Battle of the Primes: The Effect and Interplay of Health and Hedonic Primes on Food Choice

Jan Michael Bauer*, Laura N. van der Laan, Gert-Jan de Bruijn, Lucia A. Reisch

*Corresponding author for this work

Research output: Contribution to journalJournal articleResearchpeer-review

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People making food choices are often exposed to different cues that can activate relevant goals that influence the choice outcome. Hedonic goals are frequently primed by advertising while health policy enlists primes that activate health goals in the moment of food decision-making – e.g., healthy food labels. However, little is known about the effect of such goal-priming cues on the population level and how people respond when exposed to both types of primes simultaneously. The results of this study, based on a large, representative sample (N = 1200), show no effect of health-goal priming on healthy food choices. Being exposed to a sole hedonic prime, however, reduces healthy choices by 3%. This effect completely disappeared when both primes were presented at the same time. All effects remained insensitive to people's gender, hunger status, level of dietary restraint, and BMI. These findings cast doubt over the effectiveness of health goal primes as a tool to increase healthy food choices but suggest a protective effect against competing hedonic primes and could thereby prevent less healthy choices.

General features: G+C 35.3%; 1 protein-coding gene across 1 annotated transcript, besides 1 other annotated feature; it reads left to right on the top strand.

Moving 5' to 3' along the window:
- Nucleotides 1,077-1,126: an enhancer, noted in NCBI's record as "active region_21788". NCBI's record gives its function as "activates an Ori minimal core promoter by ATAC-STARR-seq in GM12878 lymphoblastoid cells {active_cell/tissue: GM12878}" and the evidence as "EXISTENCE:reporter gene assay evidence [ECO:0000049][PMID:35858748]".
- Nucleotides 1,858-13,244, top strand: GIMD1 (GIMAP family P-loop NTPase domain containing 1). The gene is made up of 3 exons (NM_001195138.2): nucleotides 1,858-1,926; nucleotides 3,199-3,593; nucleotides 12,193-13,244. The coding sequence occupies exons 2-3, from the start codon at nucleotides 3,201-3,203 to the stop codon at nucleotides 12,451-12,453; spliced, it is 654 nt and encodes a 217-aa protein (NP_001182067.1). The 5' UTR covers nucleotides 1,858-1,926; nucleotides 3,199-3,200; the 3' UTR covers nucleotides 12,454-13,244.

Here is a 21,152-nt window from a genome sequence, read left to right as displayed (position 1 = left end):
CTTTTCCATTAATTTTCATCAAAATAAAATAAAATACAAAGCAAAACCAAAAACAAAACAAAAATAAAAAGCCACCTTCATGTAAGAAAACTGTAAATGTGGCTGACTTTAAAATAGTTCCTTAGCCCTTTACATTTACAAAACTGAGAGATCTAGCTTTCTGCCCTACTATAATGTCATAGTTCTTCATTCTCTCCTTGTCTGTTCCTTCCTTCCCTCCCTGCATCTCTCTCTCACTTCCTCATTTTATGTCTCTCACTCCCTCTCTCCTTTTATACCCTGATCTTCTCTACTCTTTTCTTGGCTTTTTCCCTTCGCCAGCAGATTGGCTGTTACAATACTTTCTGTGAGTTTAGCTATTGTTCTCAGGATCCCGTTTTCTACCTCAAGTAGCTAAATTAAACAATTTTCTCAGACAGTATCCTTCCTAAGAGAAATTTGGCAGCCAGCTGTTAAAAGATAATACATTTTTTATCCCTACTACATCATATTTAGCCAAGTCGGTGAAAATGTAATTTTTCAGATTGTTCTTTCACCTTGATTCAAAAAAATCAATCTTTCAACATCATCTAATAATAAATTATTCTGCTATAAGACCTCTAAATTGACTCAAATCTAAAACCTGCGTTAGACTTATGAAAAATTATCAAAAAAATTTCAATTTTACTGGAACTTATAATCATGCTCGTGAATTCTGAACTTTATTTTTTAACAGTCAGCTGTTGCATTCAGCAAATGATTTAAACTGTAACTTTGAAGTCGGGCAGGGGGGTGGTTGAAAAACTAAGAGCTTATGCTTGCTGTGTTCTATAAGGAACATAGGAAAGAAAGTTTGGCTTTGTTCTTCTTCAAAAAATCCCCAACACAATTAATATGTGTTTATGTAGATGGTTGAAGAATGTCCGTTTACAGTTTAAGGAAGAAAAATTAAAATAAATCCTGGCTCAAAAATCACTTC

Original languageEnglish
Article number105956
Number of pages7
Publication statusPublished - May 2022


  • Food choice
  • Priming
  • Health goals
  • Goal conflict

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